In brief

The nanoparticle-based COVID-19 blood test is able to indicate a positive result in just half an hour without the risk of false positives.

© Shutterstock

A COVID-19 test as good as gold

3 Jun 2022

A*STAR researchers create a next-generation, ultrasensitive COVID-19 rapid test powered by gold nanoparticles.

Global efforts to combat the pandemic have shifted focus over the last two years, from the vaccine rollout to combating the many variants of concern that have emerged. Through it all, diagnostics have been pivotal in controlling the spread of COVID-19.

Most frontline diagnostics work by detecting antibodies against the coronavirus in patients’ serum. However, experts say such serological assays fall short in some areas, particularly accuracy. Xiaodi Su, Principal Scientist at A*STAR’s Institute of Materials Research and Engineering (IMRE), says the problem is that these tests often use full-length viral proteins as antibody targets.

This casts a net that’s too wide—the presence of related coronaviruses can trigger a false positive. Moreover, current gold standard tests require multiple steps and reagents, making them time-consuming and expensive.

Su and Lisa Ng, Executive Director of A*STAR Infectious Diseases Labs (ID Labs), led an initiative to develop faster, more reliable COVID-19 serological assays. To tackle this big challenge, the team turned to tiny, colour-changing spheres of gold nanoparticles, or AuNPs.

The researchers devised an innovative approach of coating the outer surface of these nanoparticles with short segments of viral proteins, known to bind to antibodies in the blood of COVID-19 patients. However, they had to cross a technical hurdle: getting the viral proteins to stick to the AuNPs proved challenging because of their incompatible surface charges.

“We overcame this difficulty by using a linker protein to first stabilise the nanoparticles; the charged epitopes could then be attached easily to the protein-stabilised nanoparticles,” Su explained.

After successfully formulating the AuNPs, the team incorporated nanoparticles into their newly developed assay. When exposed to the blood from a COVID-positive patient, the AuNPs bound to SARS-CoV-2-specific antibodies and clumped together. This in turn changed the colour of the solution, indicating a positive result in just 30 minutes.

In their study, the researchers outlined the advantages of their nanotechnology-powered test: it’s fast, cost-effective, doesn’t require specialised equipment for the test readout, and is remarkably sensitive and accurate.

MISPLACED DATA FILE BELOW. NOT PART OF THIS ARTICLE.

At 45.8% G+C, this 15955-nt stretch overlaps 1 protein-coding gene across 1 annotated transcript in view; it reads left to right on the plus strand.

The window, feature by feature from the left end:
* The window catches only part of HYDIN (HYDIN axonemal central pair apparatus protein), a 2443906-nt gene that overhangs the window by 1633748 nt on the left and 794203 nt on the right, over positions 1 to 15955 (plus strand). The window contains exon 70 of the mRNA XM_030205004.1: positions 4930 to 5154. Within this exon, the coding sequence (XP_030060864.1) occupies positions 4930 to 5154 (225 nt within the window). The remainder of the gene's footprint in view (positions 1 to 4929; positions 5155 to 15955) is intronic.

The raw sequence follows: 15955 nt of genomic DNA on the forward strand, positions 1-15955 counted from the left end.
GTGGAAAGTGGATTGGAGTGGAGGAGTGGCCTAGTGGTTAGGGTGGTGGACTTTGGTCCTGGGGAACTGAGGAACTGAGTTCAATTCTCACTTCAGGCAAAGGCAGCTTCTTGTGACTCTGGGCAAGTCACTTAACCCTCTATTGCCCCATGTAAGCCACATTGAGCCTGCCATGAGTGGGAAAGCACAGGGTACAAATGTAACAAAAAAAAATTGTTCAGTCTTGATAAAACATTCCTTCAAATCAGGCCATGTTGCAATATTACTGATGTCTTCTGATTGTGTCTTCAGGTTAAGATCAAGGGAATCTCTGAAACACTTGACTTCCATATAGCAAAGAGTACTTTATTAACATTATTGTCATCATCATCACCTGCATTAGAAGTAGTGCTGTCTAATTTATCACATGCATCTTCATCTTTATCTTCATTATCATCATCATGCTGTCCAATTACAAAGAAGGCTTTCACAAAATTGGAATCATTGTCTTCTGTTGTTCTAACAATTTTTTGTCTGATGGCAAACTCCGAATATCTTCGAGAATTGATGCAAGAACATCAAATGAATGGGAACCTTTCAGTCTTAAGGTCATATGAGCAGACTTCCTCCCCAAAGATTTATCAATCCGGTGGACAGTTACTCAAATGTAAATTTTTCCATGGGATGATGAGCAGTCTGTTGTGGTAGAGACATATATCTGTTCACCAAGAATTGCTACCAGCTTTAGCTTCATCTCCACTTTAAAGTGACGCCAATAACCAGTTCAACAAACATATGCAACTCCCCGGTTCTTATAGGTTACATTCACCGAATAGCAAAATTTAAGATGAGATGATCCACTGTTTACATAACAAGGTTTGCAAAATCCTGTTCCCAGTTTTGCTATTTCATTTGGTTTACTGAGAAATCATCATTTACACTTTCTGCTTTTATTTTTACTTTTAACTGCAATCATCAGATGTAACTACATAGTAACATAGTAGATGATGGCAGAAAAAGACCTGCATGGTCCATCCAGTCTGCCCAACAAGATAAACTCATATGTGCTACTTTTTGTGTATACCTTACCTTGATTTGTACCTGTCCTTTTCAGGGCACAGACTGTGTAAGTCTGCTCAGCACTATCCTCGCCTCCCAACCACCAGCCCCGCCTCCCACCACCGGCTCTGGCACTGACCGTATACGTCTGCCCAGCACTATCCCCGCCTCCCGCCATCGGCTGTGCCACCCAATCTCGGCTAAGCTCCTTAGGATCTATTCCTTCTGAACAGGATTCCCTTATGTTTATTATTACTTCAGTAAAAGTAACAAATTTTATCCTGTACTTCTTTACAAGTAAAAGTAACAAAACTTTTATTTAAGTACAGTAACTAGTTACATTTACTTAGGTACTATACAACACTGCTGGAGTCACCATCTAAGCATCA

The AuNPs could identify positive patient samples with 100% specificity and 83% sensitivity, thereby avoiding false positives from related coronaviruses and detecting even trace concentrations of antibodies at the early stages of infection.

Building on their achievement, the team plans to advance their innovation to handle even trickier applications, such as identifying viral variants.

“As our epitopes are well-conserved across the different variants of concern, it would also be worthwhile to assess the performance of this platform in patient samples infected with SARS-CoV-2 variants such as Delta and Omicron,” said Ng.

The A*STAR-affiliated researchers contributing to this research are from the A*STAR Infectious Diseases Labs (ID Labs) and the Institute of Materials Research and Engineering (IMRE).

Want to stay up to date with breakthroughs from A*STAR? Follow us on Twitter and LinkedIn!


Lew, T.T.S., Aung, K.M.M., Ow, S.Y., Amrun, S.N., Sutarlie, L., et al. Epitope-Functionalized Gold Nanoparticles for Rapid and Selective Detection of SARS-CoV-2 IgG Antibodies. ACS Nano, acsnano.1c04091 (2021) | article

About the Researchers

Lisa F.P. Ng obtained her PhD in molecular virology in coronaviruses from the National University of Singapore (NUS) in 2002. After joining A*STAR’s Genome Institute of Singapore (GIS) in 2002 as a Postdoctoral Fellow, she worked on viral diseases such as hepatitis, severe acute respiratory syndrome and influenza. Ng is currently the Executive Director at A*STAR Infectious Diseases Labs (ID Labs) where she focuses on the immune responses to arthritic arboviruses that are epidemic or highly endemic in the tropical region. Ng has won numerous accolades for her research, including the ASEAN ‘International Young Scientist and Technologist Award’ in 2008 and A*STAR’s ‘Most Inspiring Mentor Award’ in March 2013.
Xiaodi Su is a Principal Scientist and a group leader at A*STAR's Institute of Materials Research and Engineering (IMRE). Su obtained her PhD in analytical chemistry from Nankai University in 1995. She then worked at the National University of Singapore (NUS) as a Research Associate before joining IMRE as a postdoctoral fellow in 1998. Su currently develops biosensors and nanomaterial-based biosensors for medical diagnosis, environmental monitoring, food safety and aquafarming. She also holds an Adjunct Associate Professor position in the Chemistry Department of NUS. For her research, Su has won the Outstanding University Research Award, a Firefly Award, as well as the Public Sector Transformation Award in 2021 for her contributions to A*STAR's Stronghold Diagnostics Lab.

This article was made for A*STAR Research by Wildtype Media Group